The WTO concluded that China violated international trade rules by imposing additional tariffs on US goods in response to Washington’s tariffs on steel and aluminum products.
According to the WTO’s Dispute Settlement Committee, China’s additional tariffs are “inconsistent” with the provisions of the 1994 General Agreement on Tariffs and Trade (GATT).
The headquarters of the World Trade Organization (WTO) is in Geneva, Switzerland. Photo: Reuters
The US-China trade dispute began in 2018 when then US President Donald Trump imposed 25% tariffs on steel and 10% tariffs on aluminum imports from several countries, including China. In response, China took the dispute to the WTO and imposed tariffs on US$3 billion worth of US imports.
In December 2022, the WTO ruled that Trump’s initial steel tariffs violated global trade rules. President Joe Biden’s administration has responded to the decision and the tariffs remain in place.
On 16 August, China’s Ministry of Commerce said it was reviewing the Dispute Settlement Commission’s decision and would monitor the matter in accordance with WTO rules. “The root of the problem in this matter lies in the unilateralism and protectionism of the United States,” the ministry said.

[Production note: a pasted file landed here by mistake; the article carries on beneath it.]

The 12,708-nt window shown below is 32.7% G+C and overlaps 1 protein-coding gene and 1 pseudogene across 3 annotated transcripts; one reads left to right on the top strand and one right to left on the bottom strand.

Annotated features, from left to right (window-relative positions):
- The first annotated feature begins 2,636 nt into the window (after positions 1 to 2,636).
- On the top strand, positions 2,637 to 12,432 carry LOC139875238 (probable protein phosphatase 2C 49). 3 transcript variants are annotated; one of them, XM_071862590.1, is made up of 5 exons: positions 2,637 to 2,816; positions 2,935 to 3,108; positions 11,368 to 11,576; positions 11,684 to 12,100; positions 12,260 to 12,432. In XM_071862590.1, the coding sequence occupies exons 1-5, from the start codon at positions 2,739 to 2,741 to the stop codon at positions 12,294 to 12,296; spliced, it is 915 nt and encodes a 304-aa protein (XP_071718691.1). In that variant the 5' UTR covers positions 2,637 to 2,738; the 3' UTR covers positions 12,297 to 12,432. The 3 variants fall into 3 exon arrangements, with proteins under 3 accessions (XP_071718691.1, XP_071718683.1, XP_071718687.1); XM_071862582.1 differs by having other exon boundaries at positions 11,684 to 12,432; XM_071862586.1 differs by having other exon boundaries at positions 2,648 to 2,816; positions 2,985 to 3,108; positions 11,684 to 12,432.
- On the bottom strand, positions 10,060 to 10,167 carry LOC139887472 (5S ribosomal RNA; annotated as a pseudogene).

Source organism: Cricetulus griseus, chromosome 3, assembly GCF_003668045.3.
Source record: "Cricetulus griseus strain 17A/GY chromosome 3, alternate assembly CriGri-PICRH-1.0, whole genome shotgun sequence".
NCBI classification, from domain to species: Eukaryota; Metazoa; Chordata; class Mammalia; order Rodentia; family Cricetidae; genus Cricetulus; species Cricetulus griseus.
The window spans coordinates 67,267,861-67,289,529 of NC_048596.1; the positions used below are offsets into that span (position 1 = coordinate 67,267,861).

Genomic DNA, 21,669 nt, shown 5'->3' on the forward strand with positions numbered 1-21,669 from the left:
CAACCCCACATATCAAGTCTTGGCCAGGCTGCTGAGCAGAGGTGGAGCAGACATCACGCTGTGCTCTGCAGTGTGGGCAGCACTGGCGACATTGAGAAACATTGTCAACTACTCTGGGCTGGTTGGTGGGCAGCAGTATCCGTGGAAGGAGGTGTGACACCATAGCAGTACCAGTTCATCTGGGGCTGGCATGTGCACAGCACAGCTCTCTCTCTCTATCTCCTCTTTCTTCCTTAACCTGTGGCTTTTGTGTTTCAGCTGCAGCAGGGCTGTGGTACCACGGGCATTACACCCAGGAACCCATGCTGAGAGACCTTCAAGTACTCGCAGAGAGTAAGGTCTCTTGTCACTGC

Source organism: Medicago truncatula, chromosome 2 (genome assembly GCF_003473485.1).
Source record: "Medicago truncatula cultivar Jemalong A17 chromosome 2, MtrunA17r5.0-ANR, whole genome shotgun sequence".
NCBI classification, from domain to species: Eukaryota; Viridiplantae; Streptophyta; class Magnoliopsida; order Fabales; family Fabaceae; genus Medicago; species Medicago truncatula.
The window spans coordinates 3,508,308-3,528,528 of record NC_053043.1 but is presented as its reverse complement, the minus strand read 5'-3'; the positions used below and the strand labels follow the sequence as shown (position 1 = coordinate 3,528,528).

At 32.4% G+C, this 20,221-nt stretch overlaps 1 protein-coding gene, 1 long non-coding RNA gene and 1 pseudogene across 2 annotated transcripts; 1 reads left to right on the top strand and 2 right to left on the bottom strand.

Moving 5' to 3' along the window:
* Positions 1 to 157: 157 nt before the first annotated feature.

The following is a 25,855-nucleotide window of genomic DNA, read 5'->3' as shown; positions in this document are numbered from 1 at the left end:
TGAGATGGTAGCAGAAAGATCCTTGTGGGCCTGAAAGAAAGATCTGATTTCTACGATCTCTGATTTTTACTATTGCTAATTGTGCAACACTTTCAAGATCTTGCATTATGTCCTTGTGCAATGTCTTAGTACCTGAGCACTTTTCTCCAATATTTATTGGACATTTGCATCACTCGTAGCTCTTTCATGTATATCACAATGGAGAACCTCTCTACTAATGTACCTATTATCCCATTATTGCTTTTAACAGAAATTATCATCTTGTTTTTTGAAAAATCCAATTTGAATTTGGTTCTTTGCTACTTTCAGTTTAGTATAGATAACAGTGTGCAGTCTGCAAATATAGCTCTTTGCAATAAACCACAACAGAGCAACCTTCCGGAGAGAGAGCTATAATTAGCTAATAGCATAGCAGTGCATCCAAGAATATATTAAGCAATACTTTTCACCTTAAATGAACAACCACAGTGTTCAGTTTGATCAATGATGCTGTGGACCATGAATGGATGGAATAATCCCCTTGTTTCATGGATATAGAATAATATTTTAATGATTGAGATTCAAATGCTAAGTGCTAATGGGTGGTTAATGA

according to the newspaper south china morning postChina’s Ministry of Commerce confirmed that China’s retaliatory measures are aimed at safeguarding its legitimate rights and interests. “China calls on the United States to immediately revoke the measures imposed on steel and aluminum under Section 232 in violation of WTO rules,” China’s Ministry of Commerce said in a statement.
Meanwhile, the Washington administration hailed the decision, saying the WTO has confirmed that China retaliated unreasonably under the pretext of “false tariff self-defense”, according to a statement from the US Trade Representative’s office.
China can appeal against the decision within 60 days. However, China will act as a veto if it appeals, as the WTO’s dispute settlement appellate body has been inactive since 2019 as the US blocked the appointment of new judges over concerns about the dispute.
Earlier this month, China called the US a “destroyer of the multilateral trading system” and urged Washington to adhere to WTO rules.